The Jackson Heights you see today is not the Jackson Heights I grew up with. What once was the biggest stronghold of Indian food and culture in Queens is now much more Himalayan, as Desi families packed up for outer Queens and Nassau counties in neighborhoods like New Hyde Park.
Jackson Heights isn't alone; neighborhoods like Flushing have observed something of an Indian suburban exodus, and the restaurants have followed. While the Ganesh Temple Canteen is still making its perfect dosas, you'll be hard-pressed to find other first-rate Indian at the end of the 7 line.
Up until the middle of 2011, you could at Southern Spice, a Chettinad spot on 45th Street that was a regular object of Chowhound desire. But the restaurant suffered from bad luck—a difficult lease and some vehicles crashing into the front—so it too made the exodus to the suburbs.
Flushing's loss became New Hyde Park's gain, and while there are some worthy Chettinad restaurants in town, Southern Spice is worth the drive down Hillside Avenue for a taste of the dry, pungent heat that so beautifully characterizes this southern Indian cuisine.
Chicken 65 is a celebrated dish for the intensity and diversity of spices that go into its making. But the Crispy Cauliflower 65 ($10) is just as good—small battered florets of cauliflower that are fried to a crackling crispness, then cooked with several kinds of chili, black pepper, herbs, and what tastes like a couple dozen more spices for an arresting but nuanced heat. To cool it down, order a glass of Neer More ($3), frothy, thinned out yogurt run through with garlic, ginger, and fried mustard seeds—savory and beguiling but refreshing all the same.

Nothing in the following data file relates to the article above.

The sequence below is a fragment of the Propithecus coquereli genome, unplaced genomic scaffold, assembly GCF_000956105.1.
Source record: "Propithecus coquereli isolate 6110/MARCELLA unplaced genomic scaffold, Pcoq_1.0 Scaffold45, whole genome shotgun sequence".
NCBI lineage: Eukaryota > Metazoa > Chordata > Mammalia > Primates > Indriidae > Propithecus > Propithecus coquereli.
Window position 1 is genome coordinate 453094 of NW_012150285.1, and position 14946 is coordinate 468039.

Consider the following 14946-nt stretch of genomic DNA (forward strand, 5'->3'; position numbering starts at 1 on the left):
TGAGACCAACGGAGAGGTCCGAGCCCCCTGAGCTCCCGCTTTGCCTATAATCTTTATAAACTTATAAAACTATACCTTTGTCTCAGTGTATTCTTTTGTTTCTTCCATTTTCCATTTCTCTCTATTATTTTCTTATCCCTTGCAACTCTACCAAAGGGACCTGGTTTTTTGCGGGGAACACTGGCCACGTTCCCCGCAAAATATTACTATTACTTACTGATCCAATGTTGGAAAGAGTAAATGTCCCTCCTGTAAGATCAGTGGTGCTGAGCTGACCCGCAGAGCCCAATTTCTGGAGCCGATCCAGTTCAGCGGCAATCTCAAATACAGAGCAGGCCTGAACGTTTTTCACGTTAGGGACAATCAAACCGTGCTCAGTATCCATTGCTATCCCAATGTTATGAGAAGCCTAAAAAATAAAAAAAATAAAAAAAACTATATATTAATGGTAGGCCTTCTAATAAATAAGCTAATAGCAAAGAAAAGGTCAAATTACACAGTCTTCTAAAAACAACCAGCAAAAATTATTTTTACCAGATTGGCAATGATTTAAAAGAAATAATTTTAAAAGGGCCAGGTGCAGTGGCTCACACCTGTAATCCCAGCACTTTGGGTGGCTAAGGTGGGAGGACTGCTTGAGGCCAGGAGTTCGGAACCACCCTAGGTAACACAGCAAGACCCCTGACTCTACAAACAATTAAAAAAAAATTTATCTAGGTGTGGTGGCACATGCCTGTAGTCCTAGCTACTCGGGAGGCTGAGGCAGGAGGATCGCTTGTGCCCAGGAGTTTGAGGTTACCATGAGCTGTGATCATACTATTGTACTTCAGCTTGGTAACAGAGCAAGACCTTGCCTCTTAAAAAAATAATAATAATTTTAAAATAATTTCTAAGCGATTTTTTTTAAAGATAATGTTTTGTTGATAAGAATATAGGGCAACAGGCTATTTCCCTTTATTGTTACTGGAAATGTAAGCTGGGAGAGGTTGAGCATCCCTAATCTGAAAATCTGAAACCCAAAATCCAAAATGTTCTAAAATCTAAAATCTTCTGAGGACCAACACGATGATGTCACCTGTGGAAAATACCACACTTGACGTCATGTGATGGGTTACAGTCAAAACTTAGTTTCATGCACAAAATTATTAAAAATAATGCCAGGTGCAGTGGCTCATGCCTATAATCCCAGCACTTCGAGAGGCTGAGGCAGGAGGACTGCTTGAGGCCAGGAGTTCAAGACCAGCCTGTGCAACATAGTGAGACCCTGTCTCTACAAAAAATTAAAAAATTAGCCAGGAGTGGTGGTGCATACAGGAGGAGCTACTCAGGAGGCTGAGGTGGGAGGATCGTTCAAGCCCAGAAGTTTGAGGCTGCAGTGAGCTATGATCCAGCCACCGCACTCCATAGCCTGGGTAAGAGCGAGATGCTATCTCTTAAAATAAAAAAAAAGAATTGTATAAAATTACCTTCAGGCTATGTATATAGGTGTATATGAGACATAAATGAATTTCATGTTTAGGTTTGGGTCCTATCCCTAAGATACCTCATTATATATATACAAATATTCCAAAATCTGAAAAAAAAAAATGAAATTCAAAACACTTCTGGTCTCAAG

Most Indian restaurants that try to offer a little bit of everything don't tend to succeed. But Southern Spice gets its northern tandoori food right, such as this Paneer Pudhina Tikka ($14), fat cubes of paneer marinated in yogurt, mint, and green chilies, then cooked to a deep, crisp char in the clay oven. Examine those crisp edges, then take a bite and relish the balance of grassy green heat and gentle dairy. It's one of the finest paneer dishes you'll find in town.
The dining room here isn't much to look at: dim, unadorned, very, very yellow. (You'll have to trust me as I was too busy licking char-grilled cheese and curried crab off my fingers to take more photos.) But it's roomy and comfortable, and the servers, now used to a Long Island crowd, are helpful with Indian novices. Go boldly, though, and show you want more than butter chicken, and they'll lend you a hand.
I got a nod of subtle affirmation for the chef's special of Karaikudi Nandu Varuval ($18; pictured at top), small crabs simmered in a coconut gravy deepened by fried spices and brightened by the musk of curry leaves. It's messy work, breaking open these crabs, but rewarding for sweet slivers of meat best dipped amply in sauce. You may get as much of that sauce on your hands as on your plate. To resolve this, try a serviceable-for-sauce-sopping Biryani ($10 to $14). Pick at it with your fingers, lick them clean, and let the stray crab shells fall where they may.